- Live Rates
- Contact Us
Summary: Are you looking to apply for a mortgage but are concerned about the process because you are self-employed? This article will outline some strategies to employ in order to help ensure a seamless mortgage approval process.
If you are self-employed, either as a freelancer or as the owner of your own business, your income can fluctuate greatly from year to year. That can make it difficult to get approved for a mortgage, although there are some things you can do to improve your chances. Here are three tips for securing a mortgage if you are self-employed.
While your ability to pay back a mortgage is the most important factor in approval, your credit score is a close second, and that goes for every borrower, not just those who are self-employed. If you have a credit score in the high range — something above 750 or 760 — it will help you get approved for a mortgage.
To boost your score, make sure you pay all bills on time, pay down your debt levels and don’t make any new big purchases or apply for new credit soon before you apply for a mortgage
The more money a bank lends you to buy a house, the more risk it is taking in that the money won’t be paid back. If you are self-employed and considered a higher risk to begin with, one way you can alleviate some of that risk is to be able to put down a large amount of money.
Putting down 20 percent is standard for a conventional loan, and you should be willing to contribute at least that much. Putting down at least 20 percent also will save you money in the long run, because you won’t have to pay for mortgage insurance and you will pay less in finance charges over the life of the loan.
One way to put a lender at ease about your ability to pay for a mortgage is to have significant reserves in the form of assets. If you have large amounts of money in regular savings, brokerage and retirement accounts, it offers a reserve for you to tap should your income take a dive. Other forms of property, such as personal and business property that’s paid off and has value, also help.
Part of the mortgage approval process involves lenders not only looking at how much money you are bringing in, but also how much money is going out in the form of bill payments. More specifically, lenders will look at your debt-to-income ratio, which is a measure of how much of your current monthly income is dedicated to paying your current monthly bills.
If that ratio is too high, you run the risk of getting denied on a mortgage application, whether or not you’re self-employed. As such, do your best to pay down as much of your debt as possible. This will allow the lender to feel more comfortable that your income will be more than sufficient to pay your mortgage without most of your income going towards other debts.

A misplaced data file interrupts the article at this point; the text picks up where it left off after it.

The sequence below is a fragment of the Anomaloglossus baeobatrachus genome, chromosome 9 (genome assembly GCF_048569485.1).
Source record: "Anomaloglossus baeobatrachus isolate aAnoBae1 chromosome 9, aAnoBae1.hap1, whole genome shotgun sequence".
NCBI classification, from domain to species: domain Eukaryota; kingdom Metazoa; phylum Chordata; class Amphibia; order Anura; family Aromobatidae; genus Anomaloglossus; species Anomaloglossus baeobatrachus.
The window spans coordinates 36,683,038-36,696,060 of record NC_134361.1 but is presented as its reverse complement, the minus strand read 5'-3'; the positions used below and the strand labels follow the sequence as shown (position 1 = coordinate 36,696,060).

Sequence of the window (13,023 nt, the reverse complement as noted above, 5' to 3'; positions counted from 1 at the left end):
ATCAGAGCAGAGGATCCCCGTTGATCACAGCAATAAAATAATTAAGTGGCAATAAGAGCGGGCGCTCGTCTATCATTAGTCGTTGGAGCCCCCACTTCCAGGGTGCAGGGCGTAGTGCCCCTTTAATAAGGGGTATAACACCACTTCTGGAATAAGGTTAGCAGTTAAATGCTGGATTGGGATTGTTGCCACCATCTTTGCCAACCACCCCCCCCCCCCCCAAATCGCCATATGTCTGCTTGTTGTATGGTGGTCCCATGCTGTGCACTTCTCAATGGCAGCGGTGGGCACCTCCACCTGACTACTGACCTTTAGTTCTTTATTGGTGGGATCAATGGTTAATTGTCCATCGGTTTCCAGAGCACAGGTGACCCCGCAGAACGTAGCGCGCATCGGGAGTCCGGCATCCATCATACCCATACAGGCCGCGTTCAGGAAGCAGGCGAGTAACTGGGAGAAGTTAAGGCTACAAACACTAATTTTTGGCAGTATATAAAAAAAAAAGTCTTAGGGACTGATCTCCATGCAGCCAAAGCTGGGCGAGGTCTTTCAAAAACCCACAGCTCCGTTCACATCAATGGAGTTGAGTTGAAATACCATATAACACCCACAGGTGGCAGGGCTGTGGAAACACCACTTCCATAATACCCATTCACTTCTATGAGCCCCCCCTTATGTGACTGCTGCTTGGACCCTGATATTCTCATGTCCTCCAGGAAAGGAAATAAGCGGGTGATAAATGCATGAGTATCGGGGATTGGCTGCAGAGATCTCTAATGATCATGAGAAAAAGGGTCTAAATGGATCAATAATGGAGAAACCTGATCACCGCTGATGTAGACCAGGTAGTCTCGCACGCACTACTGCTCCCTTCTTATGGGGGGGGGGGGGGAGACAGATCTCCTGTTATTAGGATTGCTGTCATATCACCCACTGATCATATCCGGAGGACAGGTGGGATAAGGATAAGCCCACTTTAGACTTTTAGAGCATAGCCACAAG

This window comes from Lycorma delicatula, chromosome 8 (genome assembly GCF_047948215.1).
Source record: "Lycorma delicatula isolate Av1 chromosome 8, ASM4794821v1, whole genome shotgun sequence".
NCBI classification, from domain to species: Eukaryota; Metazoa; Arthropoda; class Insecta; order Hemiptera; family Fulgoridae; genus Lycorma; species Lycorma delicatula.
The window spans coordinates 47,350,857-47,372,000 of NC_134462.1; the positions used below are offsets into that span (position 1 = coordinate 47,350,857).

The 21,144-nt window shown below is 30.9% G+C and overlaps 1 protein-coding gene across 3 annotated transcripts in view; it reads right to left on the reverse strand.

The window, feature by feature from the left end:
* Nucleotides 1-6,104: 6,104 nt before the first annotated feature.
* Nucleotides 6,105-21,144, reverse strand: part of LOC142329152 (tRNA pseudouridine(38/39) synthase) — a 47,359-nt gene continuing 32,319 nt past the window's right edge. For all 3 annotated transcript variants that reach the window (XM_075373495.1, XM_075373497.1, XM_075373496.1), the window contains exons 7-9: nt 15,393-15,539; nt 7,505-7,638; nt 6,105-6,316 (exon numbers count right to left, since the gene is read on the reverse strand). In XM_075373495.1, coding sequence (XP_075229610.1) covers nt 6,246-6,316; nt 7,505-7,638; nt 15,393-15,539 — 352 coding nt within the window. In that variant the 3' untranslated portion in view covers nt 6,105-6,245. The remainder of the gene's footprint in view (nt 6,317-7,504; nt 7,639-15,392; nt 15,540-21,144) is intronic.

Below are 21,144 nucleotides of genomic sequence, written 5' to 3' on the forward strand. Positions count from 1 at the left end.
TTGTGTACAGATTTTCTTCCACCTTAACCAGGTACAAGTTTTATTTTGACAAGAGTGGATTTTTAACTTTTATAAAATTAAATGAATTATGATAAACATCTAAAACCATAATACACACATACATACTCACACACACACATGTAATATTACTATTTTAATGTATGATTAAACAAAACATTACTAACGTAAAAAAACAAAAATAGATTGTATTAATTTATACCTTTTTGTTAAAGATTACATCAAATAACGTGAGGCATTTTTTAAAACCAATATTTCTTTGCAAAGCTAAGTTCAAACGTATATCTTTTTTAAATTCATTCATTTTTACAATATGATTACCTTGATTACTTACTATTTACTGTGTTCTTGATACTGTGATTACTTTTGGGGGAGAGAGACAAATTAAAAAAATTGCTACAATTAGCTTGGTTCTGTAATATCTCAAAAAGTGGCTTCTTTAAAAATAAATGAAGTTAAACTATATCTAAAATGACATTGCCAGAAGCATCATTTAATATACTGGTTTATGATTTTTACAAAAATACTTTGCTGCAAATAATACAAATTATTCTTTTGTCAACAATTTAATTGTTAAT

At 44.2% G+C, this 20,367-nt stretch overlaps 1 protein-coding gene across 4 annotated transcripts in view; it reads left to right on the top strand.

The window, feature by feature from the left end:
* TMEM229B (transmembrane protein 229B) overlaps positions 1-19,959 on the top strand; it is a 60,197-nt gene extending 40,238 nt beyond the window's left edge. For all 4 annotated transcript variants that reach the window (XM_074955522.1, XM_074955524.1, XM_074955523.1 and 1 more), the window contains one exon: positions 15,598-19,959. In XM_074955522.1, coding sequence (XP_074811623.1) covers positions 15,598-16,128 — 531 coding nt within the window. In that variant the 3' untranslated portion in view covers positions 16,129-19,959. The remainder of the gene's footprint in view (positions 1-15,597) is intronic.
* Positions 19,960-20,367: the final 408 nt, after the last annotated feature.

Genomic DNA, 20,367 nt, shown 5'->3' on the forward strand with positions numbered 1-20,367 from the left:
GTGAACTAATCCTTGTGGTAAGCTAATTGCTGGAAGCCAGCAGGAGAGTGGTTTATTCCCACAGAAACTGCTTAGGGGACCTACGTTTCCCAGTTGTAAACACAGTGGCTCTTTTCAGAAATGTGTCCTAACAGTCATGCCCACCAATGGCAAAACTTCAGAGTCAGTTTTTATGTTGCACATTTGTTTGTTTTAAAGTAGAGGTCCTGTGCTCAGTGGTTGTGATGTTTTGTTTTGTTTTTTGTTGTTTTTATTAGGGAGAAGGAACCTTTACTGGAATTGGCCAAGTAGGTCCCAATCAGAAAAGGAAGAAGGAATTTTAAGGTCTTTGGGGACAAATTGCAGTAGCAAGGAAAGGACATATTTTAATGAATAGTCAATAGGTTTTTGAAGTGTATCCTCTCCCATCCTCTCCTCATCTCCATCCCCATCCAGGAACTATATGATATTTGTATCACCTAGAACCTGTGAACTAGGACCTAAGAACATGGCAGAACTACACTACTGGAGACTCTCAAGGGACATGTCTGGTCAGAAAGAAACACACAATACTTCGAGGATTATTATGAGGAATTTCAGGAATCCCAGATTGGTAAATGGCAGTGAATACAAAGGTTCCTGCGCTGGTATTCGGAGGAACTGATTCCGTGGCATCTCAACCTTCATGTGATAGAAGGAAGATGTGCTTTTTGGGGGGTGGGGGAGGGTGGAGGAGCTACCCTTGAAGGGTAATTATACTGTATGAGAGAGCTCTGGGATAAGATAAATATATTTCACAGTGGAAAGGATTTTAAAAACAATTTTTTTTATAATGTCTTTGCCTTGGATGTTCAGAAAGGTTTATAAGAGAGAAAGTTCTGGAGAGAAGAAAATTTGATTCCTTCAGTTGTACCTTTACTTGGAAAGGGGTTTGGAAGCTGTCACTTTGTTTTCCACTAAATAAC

When you apply for a mortgage, you will need to prove your assets, income, and debts, and that is usually done by providing the lender with a set of documents. The average salaried borrower will already need to provide a set of documents to the lender to prove their ability to pay a mortgage. But self-employed professionals may need to add a couple more to the pile.
For instance, you will likely need to submit tax forms from at least two or three years back to show the lender that your business is making stable profits and isn’t fluctuating wildly from one year to the next. Having all necessary documents lined up and ready to be submitted can help improve your chances of getting approved for a home loan.
If you’re looking to buy a home and need to apply for a mortgage to fund your purchase, we’re here to help. Sammamish Mortgage has been providing mortgage programs to borrowers all across the Pacific Northwest since 1992, including Washington State, Idaho, Colorado, and Oregon. Get in touch with us today if you have questions about the mortgage application process.
If you make a down payment of less than 20% on a home in Washington State, there’s a good chance you’ll have to pay mortgage insurance. Read on to learn more.
While owning a second home or investment property represents an additional expense, each can also deliver financial benefit, including sometimes substantial tax savings. Those pondering a purchase should remember that mortgage approval standards differ from those on a primary residence.